Wednesday, September 22, 2010

Every day brings me a new conundrum. Without fail, I have to ask myself this question: “What devotional should I read out of?”  Do I really have to force myself to choose between Spurgeon, Edwards, Voices From The Past, and Ryle? Well, if I have the time, I can read all of them. But believe me, in a time crunch, it’s a tough call. Today, however, is Spurgeon. (Charles, not Susannah, although I do enjoy reading her stuff.)  It’s from the “Morning and Evening” devotional. I hope it’s encouraging to you.

Be glad of heart, O believer, but take care that thy gladness has its spring in the Lord. Thou hast much cause for gladness in thy God, for thou canst sing with David, “God, my exceeding joy.” Be glad that the Lord reigneth, that Jehovah is King! Rejoice that He sits upon the throne, and ruleth all things! Every attribute of God should become a fresh ray in the sunlight of our gladness. That He is wise should make us glad, knowing as we do our own foolishness. That He is mighty, should cause us to rejoice who tremble at our weakness. That He is everlasting, should always be a theme of joy when we know that we wither as the grass. That He is unchanging, should perpetually yield us a song, since we change every hour. That He is full of grace, that He is overflowing with it, and that this grace in covenant He has given to us; that it is ours to cleanse us, ours to keep us, ours to sanctify us, ours to perfect us, ours to bring us to glory – all this should tend to make us glad in Him. This gladness in God is as a deep river; we have only as yet touched its brink, we know a little of its clear sweet, heavenly streams, but onward the depth is greater, and the current more impetuous in its joy. The Christian feels that he may delight himself not only in what God is, but also in all that God has done in the past. The Psalms show us that God’s people in olden times were wont to think much of God’s actions, and to have a song concerning each of them. So let God’s people now rehearse the deeds of the Lord! Let them tell of His mighty acts, and “sing unto the Lord, for He hath triumphed gloriously.” Nor let them ever cease to sing, for as new mercies flow to them day by day, so should their gladness in the Lord’s loving acts in providence and in grace show itself in continued thanksgiving. Be glad ye children of Zion and rejoice in the Lord your God.

Tuesday, September 21, 2010

Tomorrow morning will find me dauntlessly arising early. It’s an occurrence I hope to make into a custom. (I’ve never managed it in the past, but the future is equal to hope, right?) I must say, I’m rather looking forward to it. There is something about walking in crisp autumn mornings that brings a decided air of optimism to my step. Of course, this being Washington, the optimism may be slightly more rainy than usual. Thankfully, I am ok with that too.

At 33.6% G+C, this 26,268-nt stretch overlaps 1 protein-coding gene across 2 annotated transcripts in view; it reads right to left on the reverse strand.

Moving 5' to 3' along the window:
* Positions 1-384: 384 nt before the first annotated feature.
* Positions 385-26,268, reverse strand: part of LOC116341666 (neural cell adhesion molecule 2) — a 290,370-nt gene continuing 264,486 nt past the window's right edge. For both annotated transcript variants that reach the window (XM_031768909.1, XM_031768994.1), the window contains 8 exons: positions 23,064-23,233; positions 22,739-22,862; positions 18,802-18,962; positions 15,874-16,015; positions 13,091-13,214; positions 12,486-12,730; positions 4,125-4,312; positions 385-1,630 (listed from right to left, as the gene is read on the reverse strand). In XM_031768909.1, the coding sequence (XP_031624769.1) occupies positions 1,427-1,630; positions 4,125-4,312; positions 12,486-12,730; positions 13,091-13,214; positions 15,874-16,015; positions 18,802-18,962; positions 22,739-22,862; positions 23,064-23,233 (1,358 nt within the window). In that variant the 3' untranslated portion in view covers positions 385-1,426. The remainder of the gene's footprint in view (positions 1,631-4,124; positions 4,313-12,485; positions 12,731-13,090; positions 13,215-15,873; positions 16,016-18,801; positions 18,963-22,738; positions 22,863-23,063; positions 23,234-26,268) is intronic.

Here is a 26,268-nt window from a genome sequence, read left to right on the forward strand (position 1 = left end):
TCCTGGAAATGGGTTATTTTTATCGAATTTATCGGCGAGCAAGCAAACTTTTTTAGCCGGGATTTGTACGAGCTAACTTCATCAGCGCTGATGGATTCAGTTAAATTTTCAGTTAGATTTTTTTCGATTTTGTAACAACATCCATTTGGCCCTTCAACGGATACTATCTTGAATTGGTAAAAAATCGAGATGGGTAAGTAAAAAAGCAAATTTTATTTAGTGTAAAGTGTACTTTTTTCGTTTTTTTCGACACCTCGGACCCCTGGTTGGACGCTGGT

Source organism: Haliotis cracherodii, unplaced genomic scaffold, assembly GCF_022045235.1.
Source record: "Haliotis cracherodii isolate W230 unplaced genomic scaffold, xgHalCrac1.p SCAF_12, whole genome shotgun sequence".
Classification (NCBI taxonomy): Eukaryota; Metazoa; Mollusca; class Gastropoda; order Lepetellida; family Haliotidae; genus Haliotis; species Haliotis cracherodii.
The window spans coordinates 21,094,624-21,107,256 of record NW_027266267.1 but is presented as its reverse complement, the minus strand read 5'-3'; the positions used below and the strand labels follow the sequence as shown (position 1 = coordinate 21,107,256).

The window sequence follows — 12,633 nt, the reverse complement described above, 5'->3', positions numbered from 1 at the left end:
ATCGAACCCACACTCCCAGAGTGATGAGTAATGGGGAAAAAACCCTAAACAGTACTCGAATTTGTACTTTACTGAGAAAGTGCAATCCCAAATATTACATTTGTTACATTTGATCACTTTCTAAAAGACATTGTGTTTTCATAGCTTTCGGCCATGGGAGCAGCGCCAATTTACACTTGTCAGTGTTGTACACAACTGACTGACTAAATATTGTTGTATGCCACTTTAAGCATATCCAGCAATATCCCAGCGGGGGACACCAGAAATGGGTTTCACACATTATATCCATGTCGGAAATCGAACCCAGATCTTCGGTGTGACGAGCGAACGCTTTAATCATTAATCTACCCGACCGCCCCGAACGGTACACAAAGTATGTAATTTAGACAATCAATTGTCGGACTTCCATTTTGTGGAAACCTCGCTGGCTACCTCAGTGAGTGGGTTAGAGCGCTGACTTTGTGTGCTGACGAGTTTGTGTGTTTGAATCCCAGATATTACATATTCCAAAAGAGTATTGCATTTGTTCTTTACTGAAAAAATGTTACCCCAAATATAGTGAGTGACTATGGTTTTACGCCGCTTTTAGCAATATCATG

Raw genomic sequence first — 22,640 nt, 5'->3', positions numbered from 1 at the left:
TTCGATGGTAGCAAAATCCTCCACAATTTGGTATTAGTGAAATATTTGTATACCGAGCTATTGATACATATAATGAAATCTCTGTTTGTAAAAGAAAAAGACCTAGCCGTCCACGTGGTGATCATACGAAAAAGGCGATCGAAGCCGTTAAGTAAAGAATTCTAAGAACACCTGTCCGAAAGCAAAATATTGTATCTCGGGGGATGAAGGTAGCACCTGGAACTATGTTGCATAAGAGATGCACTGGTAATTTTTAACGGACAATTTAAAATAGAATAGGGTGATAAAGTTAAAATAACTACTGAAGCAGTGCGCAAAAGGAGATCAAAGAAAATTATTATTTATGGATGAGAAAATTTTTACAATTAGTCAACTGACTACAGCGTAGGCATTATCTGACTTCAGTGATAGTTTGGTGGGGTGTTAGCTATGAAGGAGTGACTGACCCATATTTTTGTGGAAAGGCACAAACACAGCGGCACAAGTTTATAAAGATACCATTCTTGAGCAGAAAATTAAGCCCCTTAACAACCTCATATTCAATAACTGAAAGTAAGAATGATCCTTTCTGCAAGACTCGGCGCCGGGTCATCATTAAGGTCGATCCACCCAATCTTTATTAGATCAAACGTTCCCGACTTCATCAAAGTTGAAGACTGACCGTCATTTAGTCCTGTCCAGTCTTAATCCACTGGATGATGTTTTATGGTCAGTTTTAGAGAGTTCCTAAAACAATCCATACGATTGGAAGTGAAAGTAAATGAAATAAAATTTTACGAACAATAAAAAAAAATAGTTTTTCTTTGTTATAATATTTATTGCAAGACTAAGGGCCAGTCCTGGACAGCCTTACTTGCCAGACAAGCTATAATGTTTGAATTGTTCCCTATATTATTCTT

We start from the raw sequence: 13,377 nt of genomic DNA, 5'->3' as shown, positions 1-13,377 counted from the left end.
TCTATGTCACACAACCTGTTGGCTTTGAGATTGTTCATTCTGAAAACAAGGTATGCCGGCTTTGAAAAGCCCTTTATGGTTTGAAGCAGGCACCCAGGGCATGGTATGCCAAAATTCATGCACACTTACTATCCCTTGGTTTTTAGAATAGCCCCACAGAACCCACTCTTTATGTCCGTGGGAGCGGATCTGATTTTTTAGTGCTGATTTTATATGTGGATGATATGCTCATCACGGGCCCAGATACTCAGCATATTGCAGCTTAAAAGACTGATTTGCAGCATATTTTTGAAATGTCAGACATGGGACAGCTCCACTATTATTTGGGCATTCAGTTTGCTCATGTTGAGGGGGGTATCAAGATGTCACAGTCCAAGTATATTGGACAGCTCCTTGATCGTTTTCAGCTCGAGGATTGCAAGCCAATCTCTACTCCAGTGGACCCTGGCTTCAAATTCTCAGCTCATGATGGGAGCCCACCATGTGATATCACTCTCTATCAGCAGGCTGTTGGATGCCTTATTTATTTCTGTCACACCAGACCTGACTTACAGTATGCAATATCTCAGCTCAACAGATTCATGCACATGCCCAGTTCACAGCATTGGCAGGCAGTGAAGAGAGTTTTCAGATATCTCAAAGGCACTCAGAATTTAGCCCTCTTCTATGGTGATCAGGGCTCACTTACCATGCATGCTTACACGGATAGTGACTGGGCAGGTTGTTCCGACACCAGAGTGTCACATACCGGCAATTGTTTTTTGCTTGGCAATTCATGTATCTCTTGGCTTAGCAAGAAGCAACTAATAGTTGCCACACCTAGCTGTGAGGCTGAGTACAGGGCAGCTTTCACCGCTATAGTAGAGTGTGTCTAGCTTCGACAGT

At this point, I could use a good dose of optimism. About two times a year, I find myself in a slightly blue funk, mixed with a strong desire to go on a horrendously long roadtrip. I hate to call it like it is, but I think it might be termed discontent, which is ironic, since I recently heard a rather excellent sermon on contentment. With my typical lack of originality, instead of coming up with my own zinging points of conviction to share with you all, I will simply put a link to the sermon.
That being said, I think I will skip over the details of my latest doldrums, as I blog and listen to this sermon once again.
Autumn is on my mind. It’s the gateway to winter, which happens to be my favorite season. Autumn means sweaters are my constant companion, and that I can redundantly wear bright orange scarves. It means re-arranging the living room, so the fireplace becomes the center, rather than the ugly coffee table. No excuse is needed for long walks, and coming home to a cheerful, crackling blaze. There is something about looking in my front window, seeing people relaxing with spiced cider and books, that makes me warm and happy to be home like nothing else does. Summer and spring are wonderful, but the cold seasons create a hearth-appeal like few things can. When I was younger, it meant potential days off of school, but in the last few years, it’s meant enjoying the comfy home times with no school to dread. An added, rather major, bonus is that Fall lighting is fantastic for photography.
I hate the color yellow, but in Autumn, it’s bearable. I generally don’t prefer hot drinks that aren’t caffeinated, but in Fall, I’m willing to drink cider, with no addictive stimulant benefits involved. I don’t like wearing fuzzy socks in summer (in washington, summer isn’t equated with warmth) but in October, sweatshirts and fuzzy socks are acceptable inside. I don’t like sitting for hours at the stove, but in November, it’s worth it, because I’m making caramel. Autumn is a myriad of things. Redheads are in season in the magazines, caramel goes with popcorn, cinnamon goes with pumpkins, and starbucks makes special lattes. We can burn all the spiced ginger candles we got on sale.
Wow. Two long paragraphs of oozing optimism. Maybe we can call it “gushing.” Well, I’ve gushed long enough for this night, and probably bored you out of your mind. My enthusiasm for the season would write several pages, but the late hour (and consideration for your minds….cerebral evac isn’t particularly desirable in readers) forces me to stop where I stand.
Happy Autumn. Happy Winter.